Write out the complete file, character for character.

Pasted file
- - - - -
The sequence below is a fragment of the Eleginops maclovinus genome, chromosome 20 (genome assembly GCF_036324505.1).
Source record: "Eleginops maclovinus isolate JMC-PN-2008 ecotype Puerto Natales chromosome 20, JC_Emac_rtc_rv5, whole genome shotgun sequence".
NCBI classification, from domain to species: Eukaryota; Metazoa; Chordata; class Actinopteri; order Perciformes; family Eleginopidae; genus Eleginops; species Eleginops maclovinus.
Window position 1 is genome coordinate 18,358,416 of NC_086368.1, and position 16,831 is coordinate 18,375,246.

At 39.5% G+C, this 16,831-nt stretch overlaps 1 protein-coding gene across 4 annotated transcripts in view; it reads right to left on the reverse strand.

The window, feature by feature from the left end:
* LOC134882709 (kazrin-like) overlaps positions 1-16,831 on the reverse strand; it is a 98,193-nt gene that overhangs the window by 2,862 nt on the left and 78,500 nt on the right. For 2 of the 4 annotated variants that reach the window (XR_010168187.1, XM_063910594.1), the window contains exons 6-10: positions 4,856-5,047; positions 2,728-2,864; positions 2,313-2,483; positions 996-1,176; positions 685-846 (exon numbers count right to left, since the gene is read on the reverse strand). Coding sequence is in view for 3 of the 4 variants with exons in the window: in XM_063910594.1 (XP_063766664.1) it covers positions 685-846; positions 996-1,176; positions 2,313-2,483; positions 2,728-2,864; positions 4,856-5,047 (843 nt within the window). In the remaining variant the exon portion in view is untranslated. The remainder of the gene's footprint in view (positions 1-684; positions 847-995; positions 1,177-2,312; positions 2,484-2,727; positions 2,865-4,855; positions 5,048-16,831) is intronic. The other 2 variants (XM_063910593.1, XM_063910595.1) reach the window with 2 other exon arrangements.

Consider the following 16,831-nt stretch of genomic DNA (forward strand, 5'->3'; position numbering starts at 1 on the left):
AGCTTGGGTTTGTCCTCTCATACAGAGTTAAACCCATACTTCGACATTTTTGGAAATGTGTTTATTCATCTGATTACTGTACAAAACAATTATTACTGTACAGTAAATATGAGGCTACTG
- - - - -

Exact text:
The sequence below is a fragment of the Eleginops maclovinus genome, chromosome 20 (genome assembly GCF_036324505.1).
Source record: "Eleginops maclovinus isolate JMC-PN-2008 ecotype Puerto Natales chromosome 20, JC_Emac_rtc_rv5, whole genome shotgun sequence".
NCBI classification, from domain to species: Eukaryota; Metazoa; Chordata; class Actinopteri; order Perciformes; family Eleginopidae; genus Eleginops; species Eleginops maclovinus.
Window position 1 is genome coordinate 18,358,416 of NC_086368.1, and position 16,831 is coordinate 18,375,246.

At 39.5% G+C, this 16,831-nt stretch overlaps 1 protein-coding gene across 4 annotated transcripts in view; it reads right to left on the reverse strand.

The window, feature by feature from the left end:
* LOC134882709 (kazrin-like) overlaps positions 1-16,831 on the reverse strand; it is a 98,193-nt gene that overhangs the window by 2,862 nt on the left and 78,500 nt on the right. For 2 of the 4 annotated variants that reach the window (XR_010168187.1, XM_063910594.1), the window contains exons 6-10: positions 4,856-5,047; positions 2,728-2,864; positions 2,313-2,483; positions 996-1,176; positions 685-846 (exon numbers count right to left, since the gene is read on the reverse strand). Coding sequence is in view for 3 of the 4 variants with exons in the window: in XM_063910594.1 (XP_063766664.1) it covers positions 685-846; positions 996-1,176; positions 2,313-2,483; positions 2,728-2,864; positions 4,856-5,047 (843 nt within the window). In the remaining variant the exon portion in view is untranslated. The remainder of the gene's footprint in view (positions 1-684; positions 847-995; positions 1,177-2,312; positions 2,484-2,727; positions 2,865-4,855; positions 5,048-16,831) is intronic. The other 2 variants (XM_063910593.1, XM_063910595.1) reach the window with 2 other exon arrangements.

Consider the following 16,831-nt stretch of genomic DNA (forward strand, 5'->3'; position numbering starts at 1 on the left):
AGCTTGGGTTTGTCCTCTCATACAGAGTTAAACCCATACTTCGACATTTTTGGAAATGTGTTTATTCATCTGATTACTGTACAAAACAATTATTACTGTACAGTAAATATGAGGCTACTG